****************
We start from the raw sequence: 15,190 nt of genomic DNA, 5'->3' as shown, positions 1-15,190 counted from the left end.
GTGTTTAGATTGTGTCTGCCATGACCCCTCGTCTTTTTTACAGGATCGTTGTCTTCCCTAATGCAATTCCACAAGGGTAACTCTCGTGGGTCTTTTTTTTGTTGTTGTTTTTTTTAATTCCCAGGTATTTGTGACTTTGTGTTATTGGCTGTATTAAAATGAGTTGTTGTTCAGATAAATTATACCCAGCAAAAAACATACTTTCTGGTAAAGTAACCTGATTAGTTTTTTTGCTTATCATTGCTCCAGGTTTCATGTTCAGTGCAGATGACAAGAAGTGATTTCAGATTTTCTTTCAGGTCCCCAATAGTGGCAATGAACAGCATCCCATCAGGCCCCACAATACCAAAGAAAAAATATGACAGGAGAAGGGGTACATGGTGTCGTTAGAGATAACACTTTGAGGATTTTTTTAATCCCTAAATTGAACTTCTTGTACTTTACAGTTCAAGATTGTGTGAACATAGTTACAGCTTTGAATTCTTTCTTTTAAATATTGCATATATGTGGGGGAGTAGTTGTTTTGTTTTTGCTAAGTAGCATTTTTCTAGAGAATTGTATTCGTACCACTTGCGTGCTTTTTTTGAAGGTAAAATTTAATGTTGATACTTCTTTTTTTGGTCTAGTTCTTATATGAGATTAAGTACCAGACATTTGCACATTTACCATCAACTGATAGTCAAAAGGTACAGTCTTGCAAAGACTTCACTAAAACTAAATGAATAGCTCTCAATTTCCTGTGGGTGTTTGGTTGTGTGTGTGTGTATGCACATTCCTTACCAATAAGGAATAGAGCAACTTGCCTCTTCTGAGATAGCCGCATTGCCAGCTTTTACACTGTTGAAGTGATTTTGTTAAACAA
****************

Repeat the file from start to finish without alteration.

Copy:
We start from the raw sequence: 15,190 nt of genomic DNA, 5'->3' as shown, positions 1-15,190 counted from the left end.
GTGTTTAGATTGTGTCTGCCATGACCCCTCGTCTTTTTTACAGGATCGTTGTCTTCCCTAATGCAATTCCACAAGGGTAACTCTCGTGGGTCTTTTTTTTGTTGTTGTTTTTTTTAATTCCCAGGTATTTGTGACTTTGTGTTATTGGCTGTATTAAAATGAGTTGTTGTTCAGATAAATTATACCCAGCAAAAAACATACTTTCTGGTAAAGTAACCTGATTAGTTTTTTTGCTTATCATTGCTCCAGGTTTCATGTTCAGTGCAGATGACAAGAAGTGATTTCAGATTTTCTTTCAGGTCCCCAATAGTGGCAATGAACAGCATCCCATCAGGCCCCACAATACCAAAGAAAAAATATGACAGGAGAAGGGGTACATGGTGTCGTTAGAGATAACACTTTGAGGATTTTTTTAATCCCTAAATTGAACTTCTTGTACTTTACAGTTCAAGATTGTGTGAACATAGTTACAGCTTTGAATTCTTTCTTTTAAATATTGCATATATGTGGGGGAGTAGTTGTTTTGTTTTTGCTAAGTAGCATTTTTCTAGAGAATTGTATTCGTACCACTTGCGTGCTTTTTTTGAAGGTAAAATTTAATGTTGATACTTCTTTTTTTGGTCTAGTTCTTATATGAGATTAAGTACCAGACATTTGCACATTTACCATCAACTGATAGTCAAAAGGTACAGTCTTGCAAAGACTTCACTAAAACTAAATGAATAGCTCTCAATTTCCTGTGGGTGTTTGGTTGTGTGTGTGTGTATGCACATTCCTTACCAATAAGGAATAGAGCAACTTGCCTCTTCTGAGATAGCCGCATTGCCAGCTTTTACACTGTTGAAGTGATTTTGTTAAACAA